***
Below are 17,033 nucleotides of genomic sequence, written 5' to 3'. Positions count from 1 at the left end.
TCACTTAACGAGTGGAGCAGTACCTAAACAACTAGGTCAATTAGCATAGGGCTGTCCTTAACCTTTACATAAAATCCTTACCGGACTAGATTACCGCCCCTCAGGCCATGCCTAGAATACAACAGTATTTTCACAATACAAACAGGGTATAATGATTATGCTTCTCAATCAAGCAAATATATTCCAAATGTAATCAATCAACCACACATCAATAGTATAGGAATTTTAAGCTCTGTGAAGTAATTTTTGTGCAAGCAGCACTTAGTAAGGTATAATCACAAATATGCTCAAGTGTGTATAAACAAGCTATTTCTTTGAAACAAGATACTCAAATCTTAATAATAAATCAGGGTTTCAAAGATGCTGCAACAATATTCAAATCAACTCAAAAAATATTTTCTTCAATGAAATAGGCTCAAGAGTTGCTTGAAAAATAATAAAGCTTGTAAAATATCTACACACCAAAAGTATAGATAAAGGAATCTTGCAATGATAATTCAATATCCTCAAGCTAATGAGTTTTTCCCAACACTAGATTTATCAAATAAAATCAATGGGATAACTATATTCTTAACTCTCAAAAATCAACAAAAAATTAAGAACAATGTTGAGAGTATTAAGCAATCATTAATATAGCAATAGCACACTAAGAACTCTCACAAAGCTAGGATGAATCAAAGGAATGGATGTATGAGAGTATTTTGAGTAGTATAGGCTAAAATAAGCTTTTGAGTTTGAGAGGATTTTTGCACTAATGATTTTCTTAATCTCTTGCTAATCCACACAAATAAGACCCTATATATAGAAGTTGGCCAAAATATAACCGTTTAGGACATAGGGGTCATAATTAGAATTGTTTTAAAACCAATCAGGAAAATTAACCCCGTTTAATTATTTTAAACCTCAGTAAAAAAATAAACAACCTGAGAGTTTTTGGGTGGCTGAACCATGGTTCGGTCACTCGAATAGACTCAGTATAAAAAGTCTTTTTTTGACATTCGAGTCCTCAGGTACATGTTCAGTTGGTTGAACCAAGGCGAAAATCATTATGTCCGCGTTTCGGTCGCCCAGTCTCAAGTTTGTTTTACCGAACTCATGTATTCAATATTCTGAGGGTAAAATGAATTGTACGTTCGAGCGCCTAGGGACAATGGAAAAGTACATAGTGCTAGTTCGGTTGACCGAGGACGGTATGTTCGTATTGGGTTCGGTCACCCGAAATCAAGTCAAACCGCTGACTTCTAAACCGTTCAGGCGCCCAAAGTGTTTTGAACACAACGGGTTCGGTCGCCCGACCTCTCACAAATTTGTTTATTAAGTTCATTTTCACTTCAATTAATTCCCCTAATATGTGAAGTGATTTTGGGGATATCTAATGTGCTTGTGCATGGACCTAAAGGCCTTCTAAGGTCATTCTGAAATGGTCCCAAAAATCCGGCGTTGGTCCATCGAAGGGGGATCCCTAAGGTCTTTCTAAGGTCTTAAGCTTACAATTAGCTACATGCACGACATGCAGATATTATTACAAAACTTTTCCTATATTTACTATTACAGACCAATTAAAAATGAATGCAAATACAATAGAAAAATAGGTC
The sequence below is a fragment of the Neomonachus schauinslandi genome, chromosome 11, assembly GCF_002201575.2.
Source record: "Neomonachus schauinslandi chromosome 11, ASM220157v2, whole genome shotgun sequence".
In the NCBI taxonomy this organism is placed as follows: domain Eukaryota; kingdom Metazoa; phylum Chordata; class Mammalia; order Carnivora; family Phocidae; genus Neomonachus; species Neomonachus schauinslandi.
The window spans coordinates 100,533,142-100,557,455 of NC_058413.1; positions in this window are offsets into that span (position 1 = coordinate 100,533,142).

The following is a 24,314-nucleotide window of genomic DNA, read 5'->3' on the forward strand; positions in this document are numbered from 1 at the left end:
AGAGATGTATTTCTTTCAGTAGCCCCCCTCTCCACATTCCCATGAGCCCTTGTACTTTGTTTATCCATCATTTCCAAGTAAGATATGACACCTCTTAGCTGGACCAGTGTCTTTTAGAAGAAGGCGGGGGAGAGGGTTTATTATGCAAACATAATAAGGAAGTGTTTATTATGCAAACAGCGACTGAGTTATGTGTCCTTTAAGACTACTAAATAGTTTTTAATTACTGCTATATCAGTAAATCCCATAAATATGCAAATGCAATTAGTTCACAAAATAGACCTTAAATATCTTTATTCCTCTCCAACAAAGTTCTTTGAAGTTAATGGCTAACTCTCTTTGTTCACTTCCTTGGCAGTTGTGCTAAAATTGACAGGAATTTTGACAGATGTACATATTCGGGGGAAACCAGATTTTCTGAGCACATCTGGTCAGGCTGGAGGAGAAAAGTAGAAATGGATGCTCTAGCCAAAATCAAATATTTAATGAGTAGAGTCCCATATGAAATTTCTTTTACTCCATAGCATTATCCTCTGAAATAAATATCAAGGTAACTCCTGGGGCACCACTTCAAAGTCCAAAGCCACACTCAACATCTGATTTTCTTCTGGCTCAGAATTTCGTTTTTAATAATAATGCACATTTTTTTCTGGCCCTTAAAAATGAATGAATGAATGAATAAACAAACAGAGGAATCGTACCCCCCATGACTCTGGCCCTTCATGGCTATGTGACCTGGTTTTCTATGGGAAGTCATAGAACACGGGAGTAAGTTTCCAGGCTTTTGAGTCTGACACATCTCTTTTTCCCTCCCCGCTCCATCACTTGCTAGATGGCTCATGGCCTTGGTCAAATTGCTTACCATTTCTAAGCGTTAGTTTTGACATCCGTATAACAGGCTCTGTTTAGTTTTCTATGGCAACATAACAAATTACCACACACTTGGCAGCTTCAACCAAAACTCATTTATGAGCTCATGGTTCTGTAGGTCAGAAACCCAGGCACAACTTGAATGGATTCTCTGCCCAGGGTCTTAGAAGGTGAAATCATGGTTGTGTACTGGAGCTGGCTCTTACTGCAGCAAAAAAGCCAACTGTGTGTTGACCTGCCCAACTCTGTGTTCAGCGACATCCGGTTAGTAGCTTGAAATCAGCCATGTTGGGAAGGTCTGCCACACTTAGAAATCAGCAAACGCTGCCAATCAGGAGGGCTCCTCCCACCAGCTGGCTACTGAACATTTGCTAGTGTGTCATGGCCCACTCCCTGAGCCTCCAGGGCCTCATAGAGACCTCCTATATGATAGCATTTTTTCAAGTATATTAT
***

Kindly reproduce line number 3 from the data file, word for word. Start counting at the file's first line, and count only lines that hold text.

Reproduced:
The sequence below is a fragment of the Neomonachus schauinslandi genome, chromosome 11, assembly GCF_002201575.2.